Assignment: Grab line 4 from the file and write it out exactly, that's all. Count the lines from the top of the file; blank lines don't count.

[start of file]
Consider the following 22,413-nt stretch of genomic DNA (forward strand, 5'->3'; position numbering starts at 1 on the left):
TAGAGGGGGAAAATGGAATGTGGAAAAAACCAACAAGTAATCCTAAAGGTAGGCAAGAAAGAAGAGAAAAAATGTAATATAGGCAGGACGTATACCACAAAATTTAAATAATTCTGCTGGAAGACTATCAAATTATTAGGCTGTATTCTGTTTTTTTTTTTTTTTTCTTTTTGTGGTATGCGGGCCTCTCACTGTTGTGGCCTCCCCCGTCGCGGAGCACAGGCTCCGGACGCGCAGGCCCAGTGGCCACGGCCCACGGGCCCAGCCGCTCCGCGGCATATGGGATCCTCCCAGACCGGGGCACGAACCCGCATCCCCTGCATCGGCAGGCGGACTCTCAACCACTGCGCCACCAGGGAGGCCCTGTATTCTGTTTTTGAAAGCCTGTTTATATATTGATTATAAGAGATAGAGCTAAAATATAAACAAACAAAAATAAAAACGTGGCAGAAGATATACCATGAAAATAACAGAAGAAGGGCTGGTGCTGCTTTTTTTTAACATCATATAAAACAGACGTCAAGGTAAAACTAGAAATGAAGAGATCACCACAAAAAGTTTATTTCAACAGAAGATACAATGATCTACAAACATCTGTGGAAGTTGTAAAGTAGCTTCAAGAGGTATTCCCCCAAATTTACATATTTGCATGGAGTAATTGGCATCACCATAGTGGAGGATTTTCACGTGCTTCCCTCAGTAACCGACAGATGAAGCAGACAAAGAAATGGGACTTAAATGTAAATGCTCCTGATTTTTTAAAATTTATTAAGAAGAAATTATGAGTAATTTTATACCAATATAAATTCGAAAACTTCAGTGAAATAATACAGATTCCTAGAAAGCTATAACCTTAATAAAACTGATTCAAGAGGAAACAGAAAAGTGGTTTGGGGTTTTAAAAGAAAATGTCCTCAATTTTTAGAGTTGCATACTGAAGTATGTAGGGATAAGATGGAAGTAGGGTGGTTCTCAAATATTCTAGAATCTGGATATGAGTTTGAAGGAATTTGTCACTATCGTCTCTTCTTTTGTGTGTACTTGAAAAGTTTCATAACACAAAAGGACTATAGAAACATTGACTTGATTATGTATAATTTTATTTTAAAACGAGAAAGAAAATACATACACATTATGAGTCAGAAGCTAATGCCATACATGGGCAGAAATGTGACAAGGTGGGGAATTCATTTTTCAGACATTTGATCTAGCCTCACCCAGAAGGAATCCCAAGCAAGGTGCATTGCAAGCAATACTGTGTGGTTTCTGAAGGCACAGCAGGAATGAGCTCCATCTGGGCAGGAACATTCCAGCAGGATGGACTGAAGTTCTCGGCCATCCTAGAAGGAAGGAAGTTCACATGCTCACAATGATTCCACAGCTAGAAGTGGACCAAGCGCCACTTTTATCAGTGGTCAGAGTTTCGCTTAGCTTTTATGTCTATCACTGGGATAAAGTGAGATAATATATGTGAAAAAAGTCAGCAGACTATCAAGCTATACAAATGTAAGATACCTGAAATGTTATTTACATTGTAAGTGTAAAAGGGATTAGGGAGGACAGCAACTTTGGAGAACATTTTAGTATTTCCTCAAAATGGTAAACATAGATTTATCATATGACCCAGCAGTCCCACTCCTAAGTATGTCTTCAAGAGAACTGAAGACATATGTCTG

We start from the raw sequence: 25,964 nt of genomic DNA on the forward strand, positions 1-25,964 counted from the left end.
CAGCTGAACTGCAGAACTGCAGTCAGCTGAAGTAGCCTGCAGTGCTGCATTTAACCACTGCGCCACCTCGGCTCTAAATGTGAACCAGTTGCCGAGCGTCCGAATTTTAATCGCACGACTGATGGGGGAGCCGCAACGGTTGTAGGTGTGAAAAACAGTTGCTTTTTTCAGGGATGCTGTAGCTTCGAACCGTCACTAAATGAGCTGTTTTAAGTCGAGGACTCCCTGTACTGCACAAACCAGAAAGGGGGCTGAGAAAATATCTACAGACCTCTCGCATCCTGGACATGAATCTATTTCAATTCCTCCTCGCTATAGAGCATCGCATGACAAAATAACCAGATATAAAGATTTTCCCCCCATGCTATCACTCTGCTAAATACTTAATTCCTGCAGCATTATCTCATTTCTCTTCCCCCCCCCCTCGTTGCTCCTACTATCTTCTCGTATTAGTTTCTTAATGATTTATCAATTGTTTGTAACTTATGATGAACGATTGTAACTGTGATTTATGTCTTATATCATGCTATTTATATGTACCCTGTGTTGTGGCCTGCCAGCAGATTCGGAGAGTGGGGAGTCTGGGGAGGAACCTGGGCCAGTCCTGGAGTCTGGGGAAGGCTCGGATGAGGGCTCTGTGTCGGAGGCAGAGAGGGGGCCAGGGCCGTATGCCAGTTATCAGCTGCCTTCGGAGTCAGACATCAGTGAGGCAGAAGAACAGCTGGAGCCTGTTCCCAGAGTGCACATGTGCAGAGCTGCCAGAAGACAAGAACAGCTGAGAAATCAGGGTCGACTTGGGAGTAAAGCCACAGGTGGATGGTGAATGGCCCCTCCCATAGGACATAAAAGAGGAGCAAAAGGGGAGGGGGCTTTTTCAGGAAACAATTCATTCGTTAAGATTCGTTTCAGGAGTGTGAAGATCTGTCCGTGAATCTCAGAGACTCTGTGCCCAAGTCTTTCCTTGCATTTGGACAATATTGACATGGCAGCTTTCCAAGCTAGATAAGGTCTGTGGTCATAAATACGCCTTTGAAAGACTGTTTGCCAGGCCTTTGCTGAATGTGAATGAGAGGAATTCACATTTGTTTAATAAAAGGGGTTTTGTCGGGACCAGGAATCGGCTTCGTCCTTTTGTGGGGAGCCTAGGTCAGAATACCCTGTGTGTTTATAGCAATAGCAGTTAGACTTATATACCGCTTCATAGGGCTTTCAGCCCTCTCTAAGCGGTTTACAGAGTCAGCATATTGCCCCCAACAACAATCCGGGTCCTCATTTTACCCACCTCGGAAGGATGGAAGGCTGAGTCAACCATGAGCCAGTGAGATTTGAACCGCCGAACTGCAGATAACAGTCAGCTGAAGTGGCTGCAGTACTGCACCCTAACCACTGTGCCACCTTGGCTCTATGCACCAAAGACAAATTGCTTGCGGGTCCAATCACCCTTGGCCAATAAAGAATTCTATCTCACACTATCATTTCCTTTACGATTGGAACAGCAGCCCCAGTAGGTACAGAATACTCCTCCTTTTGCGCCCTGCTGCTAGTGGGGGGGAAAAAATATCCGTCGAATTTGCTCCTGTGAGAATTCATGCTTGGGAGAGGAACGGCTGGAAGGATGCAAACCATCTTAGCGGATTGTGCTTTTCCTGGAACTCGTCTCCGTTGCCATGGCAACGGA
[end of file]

CAGCTGAACTGCAGAACTGCAGTCAGCTGAAGTAGCCTGCAGTGCTGCATTTAACCACTGCGCCACCTCGGCTCTAAATGTGAACCAGTTGCCGAGCGTCCGAATTTTAATCGCACGACTGATGGGGGAGCCGCAACGGTTGTAGGTGTGAAAAACAGTTGCTTTTTTCAGGGATGCTGTAGCTTCGAACCGTCACTAAATGAGCTGTTTTAAGTCGAGGACTCCCTGTACTGCACAAACCAGAAAGGGGGCTGAGAAAATATCTACAGACCTCTCGCATCCTGGACATGAATCTATTTCAATTCCTCCTCGCTATAGAGCATCGCATGACAAAATAACCAGATATAAAGATTTTCCCCCCATGCTATCACTCTGCTAAATACTTAATTCCTGCAGCATTATCTCATTTCTCTTCCCCCCCCCCTCGTTGCTCCTACTATCTTCTCGTATTAGTTTCTTAATGATTTATCAATTGTTTGTAACTTATGATGAACGATTGTAACTGTGATTTATGTCTTATATCATGCTATTTATATGTACCCTGTGTTGTGGCCTGCCAGCAGATTCGGAGAGTGGGGAGTCTGGGGAGGAACCTGGGCCAGTCCTGGAGTCTGGGGAAGGCTCGGATGAGGGCTCTGTGTCGGAGGCAGAGAGGGGGCCAGGGCCGTATGCCAGTTATCAGCTGCCTTCGGAGTCAGACATCAGTGAGGCAGAAGAACAGCTGGAGCCTGTTCCCAGAGTGCACATGTGCAGAGCTGCCAGAAGACAAGAACAGCTGAGAAATCAGGGTCGACTTGGGAGTAAAGCCACAGGTGGATGGTGAATGGCCCCTCCCATAGGACATAAAAGAGGAGCAAAAGGGGAGGGGGCTTTTTCAGGAAACAATTCATTCGTTAAGATTCGTTTCAGGAGTGTGAAGATCTGTCCGTGAATCTCAGAGACTCTGTGCCCAAGTCTTTCCTTGCATTTGGACAATATTGACATGGCAGCTTTCCAAGCTAGATAAGGTCTGTGGTCATAAATACGCCTTTGAAAGACTGTTTGCCAGGCCTTTGCTGAATGTGAATGAGAGGAATTCACATTTGTTTAATAAAAGGGGTTTTGTCGGGACCAGGAATCGGCTTCGTCCTTTTGTGGGGAGCCTAGGTCAGAATACCCTGTGTGTTTATAGCAATAGCAGTTAGACTTATATACCGCTTCATAGGGCTTTCAGCCCTCTCTAAGCGGTTTACAGAGTCAGCATATTGCCCCCAACAACAATCCGGGTCCTCATTTTACCCACCTCGGAAGGATGGAAGGCTGAGTCAACCATGAGCCAGTGAGATTTGAACCGCCGAACTGCAGATAACAGTCAGCTGAAGTGGCTGCAGTACTGCACCCTAACCACTGTGCCACCTTGGCTCTATGCACCAAAGACAAATTGCTTGCGGGTCCAATCACCCTTGGCCAATAAAGAATTCTATCTCACACTATCATTTCCTTTACGATTGGAACAGCAGCCCCAGTAGGTACAGAATACTCCTCCTTTTGCGCCCTGCTGCTAGTGGGGGGGAAAAAATATCCGTCGAATTTGCTCCTGTGAGAATTCATGCTTGGGAGAGGAACGGCTGGAAGGATGCAAACCATCTTAGCGGATTGTGCTTTTCCTGGAACTCGTCTCCGTTGCCATGGCAACGGA